20 years ago, and 2 years after the East Coast Main Line (ECML) was electrified from London to Edinburgh – only 10 years late – BR’s flagship locomotive “Electra”; also known as Class 91, saw service for the first time on the West Coast Main Line (WCML). To be fair it didn’t last long on the WCML, but in 1992, it set a fastest service record, with a train from London Euston to Manchester Piccadilly in 2hrs 8mins. At the time this loco was being developed, British Rail – and the InterCity Sector especially was making significant operating profits – and the completion, finally of the electrification work on the ECML was perhaps the icing on the cake.
The profitability of British Rail continued into the early 1990s, and in 1992/3, this press release was issued alongside the annual report:
In 1991, they put out this publicity brochure, to advertise what was coming:
Please click on the image opposite to read on >>
The “Electra” Project – the Class 91 – was one of the most innovative locomotives then developed for use on British Rail. In its Bo-Bo wheel arrangement it was able to generate some 4.54MW of power and haul 11-coach rakes of the new Mark IV coach when it became available. On the WCML it was planned to haul 750 tonne sleeper trains single handed, and the West Coast route, with the arduous ascents of Shap and Beattock between London and Glasgow, was much more demanding than the East Coast.
Thirty one Class 91 ‘Electra’ locomotives were ordered by BR, along with 50 of the Class 90 (formerly known as 87/2), and 86 sets of power equipment for the Class 319 multiple units. The locomotives featured the latest thyristor control systems, with more extensive use of microprocessors, and in a radical departure the separately excited (sep-ex), d.c. traction motors were included in the bogie space, but carried in the locomotive body.
The electrical equipment included oil cooled traction converters – featuring GTO thyristor components – and the main transformer was located below the body, between the bogies, lowering the centre of gravity, and assisting in the reduction of body roll, and relative pantograph movement.
The traction motors, as mentioned above, are body mounted, but slung below the floor, in the bogie space, which in turn, has enabled a more or less conventional layout of equipment on board. The transmission features a coupling arrangement patented by GEC Traction, with the motors driving the wheelsets through a right-angle gearbox, and bevel gears. The hollow output shaft of the gearbox drives the wheels through a rubber bushed link coupling, isolating the drive from relative radial and lateral movement of the wheelsets imparted by the primary suspension. Each traction motor was fitted with a ventilated disc brake at the inboard end.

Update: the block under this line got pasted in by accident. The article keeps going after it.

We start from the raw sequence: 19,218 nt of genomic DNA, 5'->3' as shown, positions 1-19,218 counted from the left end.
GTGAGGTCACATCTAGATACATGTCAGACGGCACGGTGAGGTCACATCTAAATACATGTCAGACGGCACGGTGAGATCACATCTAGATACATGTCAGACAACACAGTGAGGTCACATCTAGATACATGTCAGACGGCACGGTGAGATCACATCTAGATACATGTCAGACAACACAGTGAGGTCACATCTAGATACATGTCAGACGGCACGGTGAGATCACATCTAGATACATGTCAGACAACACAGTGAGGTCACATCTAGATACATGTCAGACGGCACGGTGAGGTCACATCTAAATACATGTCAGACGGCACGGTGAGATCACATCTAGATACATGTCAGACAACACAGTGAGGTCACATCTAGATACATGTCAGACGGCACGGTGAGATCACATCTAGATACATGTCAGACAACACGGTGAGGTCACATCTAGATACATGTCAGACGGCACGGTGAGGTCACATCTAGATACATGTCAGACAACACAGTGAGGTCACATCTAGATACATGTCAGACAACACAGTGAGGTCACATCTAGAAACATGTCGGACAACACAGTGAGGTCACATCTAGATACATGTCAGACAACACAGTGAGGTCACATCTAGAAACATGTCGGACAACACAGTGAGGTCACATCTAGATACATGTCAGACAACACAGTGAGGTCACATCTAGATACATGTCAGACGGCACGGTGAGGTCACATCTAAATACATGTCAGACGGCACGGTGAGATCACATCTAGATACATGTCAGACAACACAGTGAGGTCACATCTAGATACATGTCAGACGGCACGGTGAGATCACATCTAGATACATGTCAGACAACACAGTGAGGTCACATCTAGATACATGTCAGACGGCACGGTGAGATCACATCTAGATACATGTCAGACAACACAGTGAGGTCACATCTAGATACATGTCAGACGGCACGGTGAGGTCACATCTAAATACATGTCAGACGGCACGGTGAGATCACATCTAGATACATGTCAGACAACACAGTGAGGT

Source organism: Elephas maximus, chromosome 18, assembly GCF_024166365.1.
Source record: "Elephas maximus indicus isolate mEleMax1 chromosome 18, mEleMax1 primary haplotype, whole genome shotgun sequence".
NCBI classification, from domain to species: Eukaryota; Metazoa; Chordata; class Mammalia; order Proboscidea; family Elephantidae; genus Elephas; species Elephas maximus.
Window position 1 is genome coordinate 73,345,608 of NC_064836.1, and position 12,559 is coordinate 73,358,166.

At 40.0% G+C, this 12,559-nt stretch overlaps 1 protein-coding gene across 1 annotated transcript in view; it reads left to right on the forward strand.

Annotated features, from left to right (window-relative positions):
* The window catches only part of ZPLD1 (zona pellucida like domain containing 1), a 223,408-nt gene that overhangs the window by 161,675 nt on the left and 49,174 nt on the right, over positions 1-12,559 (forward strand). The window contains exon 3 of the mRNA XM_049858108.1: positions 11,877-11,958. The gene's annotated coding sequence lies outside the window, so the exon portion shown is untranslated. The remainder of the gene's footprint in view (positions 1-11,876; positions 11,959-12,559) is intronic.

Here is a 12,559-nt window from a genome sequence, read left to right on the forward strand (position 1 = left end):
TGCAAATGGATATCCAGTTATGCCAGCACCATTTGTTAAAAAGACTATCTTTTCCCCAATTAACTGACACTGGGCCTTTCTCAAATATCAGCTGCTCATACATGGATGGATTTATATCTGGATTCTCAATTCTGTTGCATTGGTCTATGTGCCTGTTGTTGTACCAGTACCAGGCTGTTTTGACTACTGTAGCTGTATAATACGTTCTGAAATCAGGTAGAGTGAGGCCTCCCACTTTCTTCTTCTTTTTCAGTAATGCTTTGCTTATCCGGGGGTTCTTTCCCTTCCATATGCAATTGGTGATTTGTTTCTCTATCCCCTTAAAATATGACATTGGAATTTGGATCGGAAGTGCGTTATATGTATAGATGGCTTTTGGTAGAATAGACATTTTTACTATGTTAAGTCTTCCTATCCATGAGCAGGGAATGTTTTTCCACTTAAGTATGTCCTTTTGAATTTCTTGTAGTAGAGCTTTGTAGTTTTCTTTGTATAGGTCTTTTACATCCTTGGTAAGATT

The major characteristics of the Class 91 are detailed below;
|Overall length||19400 mm|
|Overall height||3757 mm|
|Overall width||2740 mm|
|Max service speed||240 km/hr|
|Weight in working order||80 tonnes|
|Unsprung mass per axle||1.7 tonnes|
|Line voltage||25kV a.c.|
|Bogie wheelbase||3350 mm|
|Bogie pivot centres||10500 mm|
|Wheel diameter (new)||1220 mm|
|Max tractive effort||55440 kg|
|Cont tractive effort||39040 kg|
|Max power at rail||4700 kW|
|Continuous power||4530 kW|
|Brakes – locomotives||air|
The class 91 order included an option for a further 25, and featured a double ended design, but with only the No.1 end having any degree of aerodynamic styling. In normal service, during the day, the streamlined end would normally be at the end of the train, pulling when running in one direction, and pushing, when running in the opposite direction. When pushing, control signals are transmitted to the Driving Van Trailer (DVT) attached to the opposite end of the train, by means of Time Division Multiplex (TDM) signals, sent along train wires, on board. The No.2 end cab is flat faced, and a profile that matched the profile of the adjoining coaches was adopted. The non-streamlined end would be used normally when the locomotives were running semi-fast, sleeper services, or other non high speed duties.
Interestingly, the class 91 was designed for a 35-year working life, averaging 420,000 km per year, which meant that in a couple of years’ time – 2023 – we would be saying goodbye to this impressive locomotive. But of course, events have turned out rather differently, and privatisation has created a much more complex operating environment, for both the technology of the train, and the management of the railway.
Sadly – although this year marks the 30th anniversary of its use on the WCML – they were never used in anger there, and by the turn of the century, the ‘Pendolino’ had arrived – by way of Fiat, Alstom and Metro-Cammell. There too, the technology developed at BR’s Derby Research Centre played its part in the late 1970s and into 1980, with the APT – but that’s a story for another day.